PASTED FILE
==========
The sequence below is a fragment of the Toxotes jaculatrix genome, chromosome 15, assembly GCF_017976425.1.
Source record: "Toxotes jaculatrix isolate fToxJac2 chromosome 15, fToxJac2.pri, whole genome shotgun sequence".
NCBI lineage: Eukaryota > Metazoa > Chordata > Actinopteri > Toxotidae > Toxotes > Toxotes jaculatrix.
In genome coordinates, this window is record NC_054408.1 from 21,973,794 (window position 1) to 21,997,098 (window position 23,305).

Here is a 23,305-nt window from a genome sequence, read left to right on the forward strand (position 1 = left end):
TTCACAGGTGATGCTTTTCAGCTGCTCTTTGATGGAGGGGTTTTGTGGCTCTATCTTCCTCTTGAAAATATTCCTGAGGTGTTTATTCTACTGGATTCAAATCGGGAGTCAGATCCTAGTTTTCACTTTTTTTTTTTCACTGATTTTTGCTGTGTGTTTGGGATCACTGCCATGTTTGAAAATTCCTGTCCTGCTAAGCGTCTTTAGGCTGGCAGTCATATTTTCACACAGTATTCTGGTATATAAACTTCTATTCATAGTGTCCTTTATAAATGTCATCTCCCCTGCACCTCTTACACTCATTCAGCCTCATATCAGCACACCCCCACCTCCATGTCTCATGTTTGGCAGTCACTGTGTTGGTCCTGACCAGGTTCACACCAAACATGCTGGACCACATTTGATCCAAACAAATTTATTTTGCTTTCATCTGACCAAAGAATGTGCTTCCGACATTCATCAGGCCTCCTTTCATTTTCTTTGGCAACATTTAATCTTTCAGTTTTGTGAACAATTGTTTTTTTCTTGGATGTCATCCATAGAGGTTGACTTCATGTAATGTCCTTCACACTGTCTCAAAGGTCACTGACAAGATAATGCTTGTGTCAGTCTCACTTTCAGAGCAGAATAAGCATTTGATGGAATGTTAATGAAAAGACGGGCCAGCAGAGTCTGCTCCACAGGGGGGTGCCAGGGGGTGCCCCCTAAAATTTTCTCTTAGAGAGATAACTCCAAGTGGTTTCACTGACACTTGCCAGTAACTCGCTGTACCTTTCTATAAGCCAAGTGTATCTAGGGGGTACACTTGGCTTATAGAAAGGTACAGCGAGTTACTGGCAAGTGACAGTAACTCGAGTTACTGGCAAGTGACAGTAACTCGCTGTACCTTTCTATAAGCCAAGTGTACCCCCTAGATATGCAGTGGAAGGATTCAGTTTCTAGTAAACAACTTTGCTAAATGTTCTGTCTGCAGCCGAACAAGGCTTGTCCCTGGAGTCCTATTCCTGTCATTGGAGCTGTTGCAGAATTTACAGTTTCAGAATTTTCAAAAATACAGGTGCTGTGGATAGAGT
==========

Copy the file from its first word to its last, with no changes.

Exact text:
The sequence below is a fragment of the Toxotes jaculatrix genome, chromosome 15, assembly GCF_017976425.1.
Source record: "Toxotes jaculatrix isolate fToxJac2 chromosome 15, fToxJac2.pri, whole genome shotgun sequence".
NCBI lineage: Eukaryota > Metazoa > Chordata > Actinopteri > Toxotidae > Toxotes > Toxotes jaculatrix.
In genome coordinates, this window is record NC_054408.1 from 21,973,794 (window position 1) to 21,997,098 (window position 23,305).

Here is a 23,305-nt window from a genome sequence, read left to right on the forward strand (position 1 = left end):
TTCACAGGTGATGCTTTTCAGCTGCTCTTTGATGGAGGGGTTTTGTGGCTCTATCTTCCTCTTGAAAATATTCCTGAGGTGTTTATTCTACTGGATTCAAATCGGGAGTCAGATCCTAGTTTTCACTTTTTTTTTTTCACTGATTTTTGCTGTGTGTTTGGGATCACTGCCATGTTTGAAAATTCCTGTCCTGCTAAGCGTCTTTAGGCTGGCAGTCATATTTTCACACAGTATTCTGGTATATAAACTTCTATTCATAGTGTCCTTTATAAATGTCATCTCCCCTGCACCTCTTACACTCATTCAGCCTCATATCAGCACACCCCCACCTCCATGTCTCATGTTTGGCAGTCACTGTGTTGGTCCTGACCAGGTTCACACCAAACATGCTGGACCACATTTGATCCAAACAAATTTATTTTGCTTTCATCTGACCAAAGAATGTGCTTCCGACATTCATCAGGCCTCCTTTCATTTTCTTTGGCAACATTTAATCTTTCAGTTTTGTGAACAATTGTTTTTTTCTTGGATGTCATCCATAGAGGTTGACTTCATGTAATGTCCTTCACACTGTCTCAAAGGTCACTGACAAGATAATGCTTGTGTCAGTCTCACTTTCAGAGCAGAATAAGCATTTGATGGAATGTTAATGAAAAGACGGGCCAGCAGAGTCTGCTCCACAGGGGGGTGCCAGGGGGTGCCCCCTAAAATTTTCTCTTAGAGAGATAACTCCAAGTGGTTTCACTGACACTTGCCAGTAACTCGCTGTACCTTTCTATAAGCCAAGTGTATCTAGGGGGTACACTTGGCTTATAGAAAGGTACAGCGAGTTACTGGCAAGTGACAGTAACTCGAGTTACTGGCAAGTGACAGTAACTCGCTGTACCTTTCTATAAGCCAAGTGTACCCCCTAGATATGCAGTGGAAGGATTCAGTTTCTAGTAAACAACTTTGCTAAATGTTCTGTCTGCAGCCGAACAAGGCTTGTCCCTGGAGTCCTATTCCTGTCATTGGAGCTGTTGCAGAATTTACAGTTTCAGAATTTTCAAAAATACAGGTGCTGTGGATAGAGT